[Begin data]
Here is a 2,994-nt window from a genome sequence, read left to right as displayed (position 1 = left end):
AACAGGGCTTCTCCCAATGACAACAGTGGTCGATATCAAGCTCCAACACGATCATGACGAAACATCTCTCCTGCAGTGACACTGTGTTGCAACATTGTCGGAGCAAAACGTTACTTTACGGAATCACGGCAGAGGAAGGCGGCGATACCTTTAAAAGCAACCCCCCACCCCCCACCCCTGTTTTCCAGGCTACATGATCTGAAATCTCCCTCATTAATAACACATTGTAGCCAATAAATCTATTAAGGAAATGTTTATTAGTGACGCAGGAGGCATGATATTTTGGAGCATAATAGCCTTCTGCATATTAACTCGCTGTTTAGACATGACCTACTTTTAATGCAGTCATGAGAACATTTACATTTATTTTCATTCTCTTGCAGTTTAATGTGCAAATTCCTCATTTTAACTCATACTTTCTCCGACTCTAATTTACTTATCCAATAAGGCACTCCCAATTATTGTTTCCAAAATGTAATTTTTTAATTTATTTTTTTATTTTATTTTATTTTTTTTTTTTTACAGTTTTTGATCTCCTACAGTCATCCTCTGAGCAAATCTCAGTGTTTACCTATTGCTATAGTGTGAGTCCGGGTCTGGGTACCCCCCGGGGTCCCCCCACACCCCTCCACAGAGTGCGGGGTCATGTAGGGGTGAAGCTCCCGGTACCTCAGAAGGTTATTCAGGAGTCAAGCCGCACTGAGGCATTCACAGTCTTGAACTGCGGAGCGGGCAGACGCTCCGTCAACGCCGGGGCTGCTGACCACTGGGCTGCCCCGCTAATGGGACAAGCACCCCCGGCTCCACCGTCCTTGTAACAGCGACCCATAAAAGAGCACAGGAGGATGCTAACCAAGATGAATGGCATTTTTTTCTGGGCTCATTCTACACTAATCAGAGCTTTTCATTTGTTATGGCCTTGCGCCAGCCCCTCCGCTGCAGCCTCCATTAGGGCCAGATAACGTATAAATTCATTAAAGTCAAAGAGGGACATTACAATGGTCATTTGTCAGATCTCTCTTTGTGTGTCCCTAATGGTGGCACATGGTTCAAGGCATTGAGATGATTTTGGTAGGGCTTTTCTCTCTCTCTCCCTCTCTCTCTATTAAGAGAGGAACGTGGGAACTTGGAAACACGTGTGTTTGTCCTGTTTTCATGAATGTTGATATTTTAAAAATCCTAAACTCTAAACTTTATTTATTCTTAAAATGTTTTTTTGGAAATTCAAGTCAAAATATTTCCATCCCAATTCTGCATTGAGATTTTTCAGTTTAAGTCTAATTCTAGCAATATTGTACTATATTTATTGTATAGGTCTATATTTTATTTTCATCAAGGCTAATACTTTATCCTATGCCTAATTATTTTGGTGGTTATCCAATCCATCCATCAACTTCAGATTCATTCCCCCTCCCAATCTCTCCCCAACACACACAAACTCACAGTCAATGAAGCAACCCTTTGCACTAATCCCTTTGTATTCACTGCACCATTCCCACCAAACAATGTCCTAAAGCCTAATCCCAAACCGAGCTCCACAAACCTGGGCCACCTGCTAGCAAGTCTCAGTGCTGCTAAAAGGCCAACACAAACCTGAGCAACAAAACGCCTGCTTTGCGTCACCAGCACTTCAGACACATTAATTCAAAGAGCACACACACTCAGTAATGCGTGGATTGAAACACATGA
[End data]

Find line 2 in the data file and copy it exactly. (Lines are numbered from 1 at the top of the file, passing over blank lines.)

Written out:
AACAGGGCTTCTCCCAATGACAACAGTGGTCGATATCAAGCTCCAACACGATCATGACGAAACATCTCTCCTGCAGTGACACTGTGTTGCAACATTGTCGGAGCAAAACGTTACTTTACGGAATCACGGCAGAGGAAGGCGGCGATACCTTTAAAAGCAACCCCCCACCCCCCACCCCTGTTTTCCAGGCTACATGATCTGAAATCTCCCTCATTAATAACACATTGTAGCCAATAAATCTATTAAGGAAATGTTTATTAGTGACGCAGGAGGCATGATATTTTGGAGCATAATAGCCTTCTGCATATTAACTCGCTGTTTAGACATGACCTACTTTTAATGCAGTCATGAGAACATTTACATTTATTTTCATTCTCTTGCAGTTTAATGTGCAAATTCCTCATTTTAACTCATACTTTCTCCGACTCTAATTTACTTATCCAATAAGGCACTCCCAATTATTGTTTCCAAAATGTAATTTTTTAATTTATTTTTTTATTTTATTTTATTTTTTTTTTTTTACAGTTTTTGATCTCCTACAGTCATCCTCTGAGCAAATCTCAGTGTTTACCTATTGCTATAGTGTGAGTCCGGGTCTGGGTACCCCCCGGGGTCCCCCCACACCCCTCCACAGAGTGCGGGGTCATGTAGGGGTGAAGCTCCCGGTACCTCAGAAGGTTATTCAGGAGTCAAGCCGCACTGAGGCATTCACAGTCTTGAACTGCGGAGCGGGCAGACGCTCCGTCAACGCCGGGGCTGCTGACCACTGGGCTGCCCCGCTAATGGGACAAGCACCCCCGGCTCCACCGTCCTTGTAACAGCGACCCATAAAAGAGCACAGGAGGATGCTAACCAAGATGAATGGCATTTTTTTCTGGGCTCATTCTACACTAATCAGAGCTTTTCATTTGTTATGGCCTTGCGCCAGCCCCTCCGCTGCAGCCTCCATTAGGGCCAGATAACGTATAAATTCATTAAAGTCAAAGAGGGACATTACAATGGTCATTTGTCAGATCTCTCTTTGTGTGTCCCTAATGGTGGCACATGGTTCAAGGCATTGAGATGATTTTGGTAGGGCTTTTCTCTCTCTCTCCCTCTCTCTCTATTAAGAGAGGAACGTGGGAACTTGGAAACACGTGTGTTTGTCCTGTTTTCATGAATGTTGATATTTTAAAAATCCTAAACTCTAAACTTTATTTATTCTTAAAATGTTTTTTTGGAAATTCAAGTCAAAATATTTCCATCCCAATTCTGCATTGAGATTTTTCAGTTTAAGTCTAATTCTAGCAATATTGTACTATATTTATTGTATAGGTCTATATTTTATTTTCATCAAGGCTAATACTTTATCCTATGCCTAATTATTTTGGTGGTTATCCAATCCATCCATCAACTTCAGATTCATTCCCCCTCCCAATCTCTCCCCAACACACACAAACTCACAGTCAATGAAGCAACCCTTTGCACTAATCCCTTTGTATTCACTGCACCATTCCCACCAAACAATGTCCTAAAGCCTAATCCCAAACCGAGCTCCACAAACCTGGGCCACCTGCTAGCAAGTCTCAGTGCTGCTAAAAGGCCAACACAAACCTGAGCAACAAAACGCCTGCTTTGCGTCACCAGCACTTCAGACACATTAATTCAAAGAGCACACACACTCAGTAATGCGTGGATTGAAACACATGA